The following is reposted from my old blogspot account because the file seems to have gone missing. The original post was 28th July 2018.
A year in Florence would have seemed incomplete without reading Dante’s Divine Comedy. I knew I’d read the 14,233 line poem as soon as I was offered a fellowship at the European University Institute, based in Fiesole, just outside Florence.
The poem isn’t exactly an easy read with some translations making it much harder than others. I found Mark Musa’s The Portable Dante (Penguin Classics) to be the clearest, not least thanks to the very helpful introduction. What also helped was discovering the book The Dante Plaques: A Florentine itinerary from the Divine Comedy, which is a guide to the 34 Dante plaques put up by the Commune of Florence in 1907 (after a decision to do so was made in 1900). Written by Foresto Niccolai and translated by Mark Roberts, the book was invaluable as I tracked down the plaques that are scattered around central Florence. The plaques show lines from the poem that refer to real places or Florentines, with the latter being a mix of famous families, men and women that Dante either condemned or saluted.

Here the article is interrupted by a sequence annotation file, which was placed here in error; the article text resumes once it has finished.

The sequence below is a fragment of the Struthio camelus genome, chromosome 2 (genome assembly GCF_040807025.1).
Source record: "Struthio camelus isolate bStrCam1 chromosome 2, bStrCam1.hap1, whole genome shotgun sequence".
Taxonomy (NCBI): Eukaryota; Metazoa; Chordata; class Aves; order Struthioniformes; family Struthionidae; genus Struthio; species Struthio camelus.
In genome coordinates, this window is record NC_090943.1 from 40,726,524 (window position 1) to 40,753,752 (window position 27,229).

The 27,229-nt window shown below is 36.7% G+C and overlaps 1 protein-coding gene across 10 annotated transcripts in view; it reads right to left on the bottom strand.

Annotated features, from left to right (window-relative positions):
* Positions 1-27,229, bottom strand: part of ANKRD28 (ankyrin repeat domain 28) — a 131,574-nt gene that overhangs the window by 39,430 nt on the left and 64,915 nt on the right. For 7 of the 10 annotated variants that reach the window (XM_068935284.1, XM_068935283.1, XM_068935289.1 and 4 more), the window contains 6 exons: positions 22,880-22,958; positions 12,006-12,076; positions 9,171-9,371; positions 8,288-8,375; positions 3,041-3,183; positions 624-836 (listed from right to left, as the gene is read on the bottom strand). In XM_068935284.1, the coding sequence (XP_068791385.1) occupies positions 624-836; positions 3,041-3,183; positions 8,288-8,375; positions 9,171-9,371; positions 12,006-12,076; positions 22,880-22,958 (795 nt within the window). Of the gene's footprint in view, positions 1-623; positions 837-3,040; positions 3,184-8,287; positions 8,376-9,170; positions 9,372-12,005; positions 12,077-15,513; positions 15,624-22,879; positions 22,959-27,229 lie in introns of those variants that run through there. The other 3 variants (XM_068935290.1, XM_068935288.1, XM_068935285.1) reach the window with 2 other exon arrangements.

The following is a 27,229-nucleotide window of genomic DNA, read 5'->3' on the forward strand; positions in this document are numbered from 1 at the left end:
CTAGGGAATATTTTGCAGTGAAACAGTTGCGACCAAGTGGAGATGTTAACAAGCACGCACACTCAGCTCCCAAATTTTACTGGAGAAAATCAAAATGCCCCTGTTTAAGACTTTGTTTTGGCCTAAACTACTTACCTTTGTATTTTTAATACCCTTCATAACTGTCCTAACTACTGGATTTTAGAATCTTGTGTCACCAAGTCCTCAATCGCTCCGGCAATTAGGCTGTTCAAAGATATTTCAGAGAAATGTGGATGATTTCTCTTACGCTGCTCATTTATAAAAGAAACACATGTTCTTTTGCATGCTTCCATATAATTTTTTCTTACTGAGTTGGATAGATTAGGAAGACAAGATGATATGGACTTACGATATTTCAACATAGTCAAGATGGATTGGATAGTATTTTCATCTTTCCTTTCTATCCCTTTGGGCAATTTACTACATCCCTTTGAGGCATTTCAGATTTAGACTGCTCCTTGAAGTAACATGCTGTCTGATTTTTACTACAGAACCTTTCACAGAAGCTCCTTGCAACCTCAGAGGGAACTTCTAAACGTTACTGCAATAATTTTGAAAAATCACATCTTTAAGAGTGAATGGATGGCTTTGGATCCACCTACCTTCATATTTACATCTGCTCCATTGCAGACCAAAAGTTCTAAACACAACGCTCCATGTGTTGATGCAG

I tried to post a picture on my Instagram of each plaque as I reached the part of the poem the plaque displays a quote from. For each plaque I quoted the English translation of the lines as shown in the Niccolai/Roberts book. With each photo I provided a short text giving details of the plaque’s location, and providing some context to explain what was going on in the canto from which the lines shown are taken.
While the Niccolai/Roberts book provided invaluable material about who is being referred to in the plaques, I did find myself wanting more information about the cantos from which the lines are taken. I’ve tried to provide a little more context to each quote. I soon gave up trying to post pictures of the plaques as I read the poem because the lines quoted on the plaques are not evenly distributed through the poem.
I've put the complete set of photos and text into a single document which you can find below. I hope it helps others understand the Divine Comedy, Dante, and his beloved Florence.
You can find the photos on my Instagram.